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Behind-​the-​Scenes Tours at the Southwest Museum Allow a Peek at Conservation Effort

On September 8, visitors to the Southwest Museum of the American Indian got a very special chance to peek behind the plastic sheeting during one of the museum’s quarterly tours. The Southwest Museum has been open to visitors on Saturdays since May. Because much of the building is still being used to conserve, document, and pack the museum’s collection, the tours, for which visitors sign up ahead of time, have been a way for community members to see the work of the Autry’s conservation staff.

Kim Walters, interim director of the Southwest, welcomes tourgoers in the Sprague gallery (Photo by Tessie Borden)

“The purpose is to showcase the collection, to give visitors the opportunity to see what they would never have chance to see in almost any other museum,” said Paige Bardolph, assistant curator at the Southwest and one of the tour guides. “We want to show all the work we’ve done in the conservation project, and also the work involved in the rehousing of the collection. We want to show the public what we are doing to take care of the collection.”

Paige Bardolph leads the visitors through the conservators’ work areas, which are also stacked high with newly repacked items from the collection (Photo by Tessie Borden)

The Southwest Museum’s collection is being conserved and repackaged in safe, museum-​appropriate materials in preparation for its eventual transfer to the Autry Research Center, a climate-​controlled facility in Burbank that is planned to serve as the main storage space for both the Autry and Southwest Museum collections, as well as the site for the Autry and Braun Research Libraries. The collection’s move to the ARC is projected to begin late this year, though its completion is open-​ended.

As about 40 visitors threaded their way through rows of floor-​to-​ceiling shelves covered in tarps in the Southwest’s main Sprague hall, some of the visitors asked why so much of the collection is in storage rather than on display.

“Not a lot of people know that a museum might have only about 10 percent of its collection on display at any given time,” Bardolph said. “In most museums, very little of the collection is actually on display.”

After Sprague empties, curators and exhibit designers will repaint the gallery and build specially designed cases in its decorative niches that will hold some collection items. Bardolph said the staff is working on an exhibition of Pueblo Indian pottery, Four Centuries of Pueblo Pottery, which is scheduled to open in the spring.

Walters shows a visitor the previous packing and storing materials for the collection (Photo by Tessie Borden)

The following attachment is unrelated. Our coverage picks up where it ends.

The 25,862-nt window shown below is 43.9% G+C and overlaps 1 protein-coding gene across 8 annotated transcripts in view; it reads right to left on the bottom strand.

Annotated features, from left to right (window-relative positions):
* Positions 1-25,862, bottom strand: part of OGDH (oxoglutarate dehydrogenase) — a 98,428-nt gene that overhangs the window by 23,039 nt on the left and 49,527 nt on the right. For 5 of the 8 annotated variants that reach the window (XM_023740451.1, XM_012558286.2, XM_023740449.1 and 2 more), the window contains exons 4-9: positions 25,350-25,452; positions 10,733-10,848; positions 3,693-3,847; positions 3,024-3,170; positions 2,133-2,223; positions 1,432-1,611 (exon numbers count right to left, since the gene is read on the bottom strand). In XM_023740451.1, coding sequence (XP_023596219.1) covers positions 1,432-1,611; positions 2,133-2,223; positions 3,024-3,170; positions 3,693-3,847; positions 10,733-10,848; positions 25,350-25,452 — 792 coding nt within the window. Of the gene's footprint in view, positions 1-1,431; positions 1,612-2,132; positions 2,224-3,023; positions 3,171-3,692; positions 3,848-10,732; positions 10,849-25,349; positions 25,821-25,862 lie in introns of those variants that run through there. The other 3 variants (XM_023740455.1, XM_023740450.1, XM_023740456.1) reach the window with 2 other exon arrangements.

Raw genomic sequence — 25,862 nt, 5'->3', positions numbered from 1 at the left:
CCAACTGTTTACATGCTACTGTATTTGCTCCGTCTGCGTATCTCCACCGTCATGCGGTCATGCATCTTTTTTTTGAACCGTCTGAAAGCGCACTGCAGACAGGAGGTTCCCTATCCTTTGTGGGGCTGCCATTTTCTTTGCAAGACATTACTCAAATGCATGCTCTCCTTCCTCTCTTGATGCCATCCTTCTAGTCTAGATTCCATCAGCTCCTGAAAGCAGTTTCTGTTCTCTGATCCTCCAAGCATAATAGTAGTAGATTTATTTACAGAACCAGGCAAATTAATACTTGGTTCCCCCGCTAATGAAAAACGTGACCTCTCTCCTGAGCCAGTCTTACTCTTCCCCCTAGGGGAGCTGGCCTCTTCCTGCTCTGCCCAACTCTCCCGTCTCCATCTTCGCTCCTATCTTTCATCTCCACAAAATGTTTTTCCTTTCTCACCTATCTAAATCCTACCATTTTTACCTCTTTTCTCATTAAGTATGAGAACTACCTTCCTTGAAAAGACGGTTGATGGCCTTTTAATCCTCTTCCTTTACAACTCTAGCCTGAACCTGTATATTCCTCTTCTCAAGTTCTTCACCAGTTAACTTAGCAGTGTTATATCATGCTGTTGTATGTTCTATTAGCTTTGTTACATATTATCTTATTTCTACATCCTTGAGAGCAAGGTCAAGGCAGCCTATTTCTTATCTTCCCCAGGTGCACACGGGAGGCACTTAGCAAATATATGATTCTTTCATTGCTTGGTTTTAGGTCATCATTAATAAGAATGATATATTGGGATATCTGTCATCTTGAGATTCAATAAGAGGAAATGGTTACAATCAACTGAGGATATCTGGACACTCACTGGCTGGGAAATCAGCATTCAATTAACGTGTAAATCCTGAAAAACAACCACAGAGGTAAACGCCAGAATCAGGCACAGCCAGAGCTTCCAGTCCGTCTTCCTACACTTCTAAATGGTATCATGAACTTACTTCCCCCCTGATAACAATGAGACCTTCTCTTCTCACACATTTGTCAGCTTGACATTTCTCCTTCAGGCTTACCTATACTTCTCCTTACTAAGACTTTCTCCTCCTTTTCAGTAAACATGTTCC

Kim Walters, interim director of the Southwest Museum, helped guide the tour and explained the hows and whys of the conservation and repackaging effort.

In the days before the merger with the Autry, she said, much of the collection was stored in cardboard boxes or metal drawers with little in the way of protection against the elements, including heat, pests, light, moisture, and — important in Southern California — earthquakes.

Bardolph explains the conservation process while visitors inspect some of the items that are being catalogued and put into custom-​built housings (Photo by Tessie Borden)

“Baskets and beadwork, made out of organic material, are extremely susceptible to temperature fluctuations,” Bardolph said. “Otherwise, they will disintegrate and not survive.”

The conservation program, one of the largest now being conducted in the United States, is an effort at protecting the objects as much as possible and involves building custom-​made enclosures for many of the roughly 250,000 objects in the collection. But those enclosures and boxes can be as much as double the size of the previous packing materials, and that has meant that every bit of climate-​controlled space where staff members are not actually working has been turned over to storage.

Visitors take in the view from the top floor of the tower (Photo by Tessie Borden)

Tour participants also climbed the steep, narrow circular staircase to the Southwest’s distinctive tower, part of which was damaged during the 1994 Northridge earthquake. Some had never been in the space, whose upper floors are now empty. Walters talked about the work done to stabilize the tower and the building after the earthquake and then walked visitors through offices where conservators catalogue and identify pieces of the collection. The upper floors are no longer used for storage because they are not climate-​controlled.

The tour ended in the lower area of the Southwest’s lobby, which showcases highlights of the Southwest Museum collection and is the only part of the museum, aside from the ethno-​botanical garden, that is currently open to the public.

“Everybody seemed pretty interested,” Bardolph said. “Overall, I think they were left with a pretty positive response. Sometimes it’s pretty impressive to see what (objects) we are working on. People are learning about our procedures, and that is a good thing.”

The next behind-​the-​scenes tour at the Southwest Museum is scheduled for December 8 at 1 p.m. Visitors can reserve a space by calling (323) 667.2000, ext. 326, or e-​mailing memberinfo@​theautry.​org.

This article is filed under:

Autry Events · Behind-the-Scenes · Conversations

About the author

Tessie Borden is a former newspaper journalist. She writes about the arts in light of the cultural and political history of the Americas, the American West and California.